Must VAT be charged on the provision of sea freight services?
12 March 2015
Posted by: Author: SAIT Technical
Author: SAIT Technical
Q: A client does
the arrangement of sea freight for clients here in SA. He submits his invoices
to the clients with VAT only on his admin fee and does not include VAT on the
sea freight charges. SARS has rejected his submissions and requires that these
amounts now be calculated in his VAT returns and included as income and output
tax to be calculated thereon.
A: Sea freight services
The information provided may not be sufficient for us to provide
the guidance required. We assume that
the sea freight services are supplied to your client’s clients. It is therefore not part of a "single supply”
by your client. In principle we assumed
that your client acts as an agent. We
also assumed that services are not "ancillary transport services” that may
qualify for the rate of zero per cent in terms of section 11(2)(d).
It is of great importance that this relationship be
correctly classified because in order to correctly apply the VAT legislation to
the concept of agents, it is necessary to identify and understand the concept
of an "agent” as understood in common law.
SARS’s VAT411 guide provides some additional guidance and we recommend
you refer to it.
The legal principles of an agent / principle relationship,
is basically that the principal should ultimately be responsible for the
commercial risks associated with a transaction, and that the agent is trading
for the principal's account. The agent is appointed by and takes instruction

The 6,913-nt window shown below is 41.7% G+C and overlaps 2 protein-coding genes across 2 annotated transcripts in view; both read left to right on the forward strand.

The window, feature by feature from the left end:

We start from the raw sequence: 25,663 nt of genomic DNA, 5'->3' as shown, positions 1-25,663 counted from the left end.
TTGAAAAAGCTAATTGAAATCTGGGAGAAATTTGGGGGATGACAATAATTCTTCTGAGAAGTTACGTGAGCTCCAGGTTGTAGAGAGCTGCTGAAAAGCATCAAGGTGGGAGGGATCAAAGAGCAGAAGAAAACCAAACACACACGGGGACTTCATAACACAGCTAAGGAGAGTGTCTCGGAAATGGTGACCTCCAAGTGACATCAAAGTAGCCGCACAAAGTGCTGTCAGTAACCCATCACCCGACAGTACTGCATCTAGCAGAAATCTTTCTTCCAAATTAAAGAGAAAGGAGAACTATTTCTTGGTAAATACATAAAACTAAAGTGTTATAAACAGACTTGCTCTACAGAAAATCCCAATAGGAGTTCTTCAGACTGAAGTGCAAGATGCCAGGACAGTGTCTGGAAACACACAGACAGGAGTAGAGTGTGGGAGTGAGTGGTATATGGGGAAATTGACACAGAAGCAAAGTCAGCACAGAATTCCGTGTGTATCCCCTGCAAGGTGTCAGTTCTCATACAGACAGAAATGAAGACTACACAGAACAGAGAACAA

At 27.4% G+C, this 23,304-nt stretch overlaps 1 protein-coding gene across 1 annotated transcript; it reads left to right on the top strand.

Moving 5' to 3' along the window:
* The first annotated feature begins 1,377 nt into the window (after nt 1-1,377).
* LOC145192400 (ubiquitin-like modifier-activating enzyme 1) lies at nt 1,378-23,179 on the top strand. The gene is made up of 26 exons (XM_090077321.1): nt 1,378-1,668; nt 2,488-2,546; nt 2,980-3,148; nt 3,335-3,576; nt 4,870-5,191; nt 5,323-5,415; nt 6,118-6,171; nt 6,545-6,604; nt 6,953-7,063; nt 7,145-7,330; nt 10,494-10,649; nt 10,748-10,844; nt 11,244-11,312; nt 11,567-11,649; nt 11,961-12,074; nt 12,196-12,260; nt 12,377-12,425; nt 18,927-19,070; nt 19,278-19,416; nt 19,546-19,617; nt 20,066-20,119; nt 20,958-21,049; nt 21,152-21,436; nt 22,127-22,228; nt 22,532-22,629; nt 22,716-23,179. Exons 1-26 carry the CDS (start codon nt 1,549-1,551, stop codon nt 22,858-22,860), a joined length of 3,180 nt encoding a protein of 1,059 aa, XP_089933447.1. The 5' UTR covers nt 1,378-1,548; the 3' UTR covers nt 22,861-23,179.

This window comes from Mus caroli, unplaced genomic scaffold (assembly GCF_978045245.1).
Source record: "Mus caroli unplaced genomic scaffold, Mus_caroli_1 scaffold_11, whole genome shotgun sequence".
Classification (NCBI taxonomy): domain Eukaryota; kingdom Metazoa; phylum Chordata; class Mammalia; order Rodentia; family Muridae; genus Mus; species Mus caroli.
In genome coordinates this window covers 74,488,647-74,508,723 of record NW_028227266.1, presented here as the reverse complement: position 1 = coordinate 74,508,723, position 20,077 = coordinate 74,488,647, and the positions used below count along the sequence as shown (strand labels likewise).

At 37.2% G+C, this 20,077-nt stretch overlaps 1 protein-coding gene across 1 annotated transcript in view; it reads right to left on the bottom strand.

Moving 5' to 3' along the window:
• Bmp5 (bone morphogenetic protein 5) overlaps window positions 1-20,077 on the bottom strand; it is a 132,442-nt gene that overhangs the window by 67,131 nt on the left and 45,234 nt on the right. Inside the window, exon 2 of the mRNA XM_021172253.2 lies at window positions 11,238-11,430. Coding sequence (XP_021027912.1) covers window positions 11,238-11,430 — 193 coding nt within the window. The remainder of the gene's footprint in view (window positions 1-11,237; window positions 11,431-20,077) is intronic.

from the principal regarding the facilitation of transactions as per the
principal's requirements and generally charges a fee or earns a commission for
An agency is a contract whereby one person (the agent) is
authorised and required by another person (the principal) to contract or to
negotiate a contract with a third person, on the latter's behalf. The agent in
representing the principal therefore provides a service to the principal, and
would normally charge a fee (generally referred to as "commission” or an
"agency fee”) but does not acquire ownership of the goods and/or services
supplied to or by the principal.
Section 54(2) then applies.
It provides that "where any vendor makes a taxable supply of goods or
services (in this instance the supply of the sea freight service) to an agent
who is acting on behalf of another person who is the principal for the purposes
of that supply, that supply shall be deemed to be made to that principal (your
client’s clients) and not to such agent (your client)”.
On that basis the client would then not have to account for
the see freight charges (both as output tax and also not input tax).
Judge Nugent explained it as follows in the Supreme Court of
Appeal case C:SARS v British Airways PLC:
"A further tax does not accrue when the vendor of another
service (British Airways) does no more than bring to account and recover the
charge that it was required to pay for the supply of that service by the
company (whether it is supplied to the passengers themselves, or to the airline
for the benefit of its passengers). The
moneys that are recovered by British Airways are not a consideration for the
supply by it of airport services simply because it does not supply them at
If your client was acting as a principal in his own right
and used the sea freight services in the making of the supply to his clients,
the position would be different. The
following comment (from the VAT411 is relevant in this regard):
"The agent will not alter the nature or value of the supplies
made between the principal and third parties.”
So for instance, if your client can change the value of the
supply it would be an indication that he was not acting as an agent.
Disclaimer: Nothing in this query and answer should be construed as
constituting tax advice or a tax opinion. An expert should be consulted for
advice based on the facts and circumstances of each transaction/case. Even
though great care has been taken to ensure the accuracy of the answer, SAIT do
not accept any responsibility for consequences of decisions taken based on this
query and answer. It remains your own responsibility to consult the relevant
primary resources when taking a decision.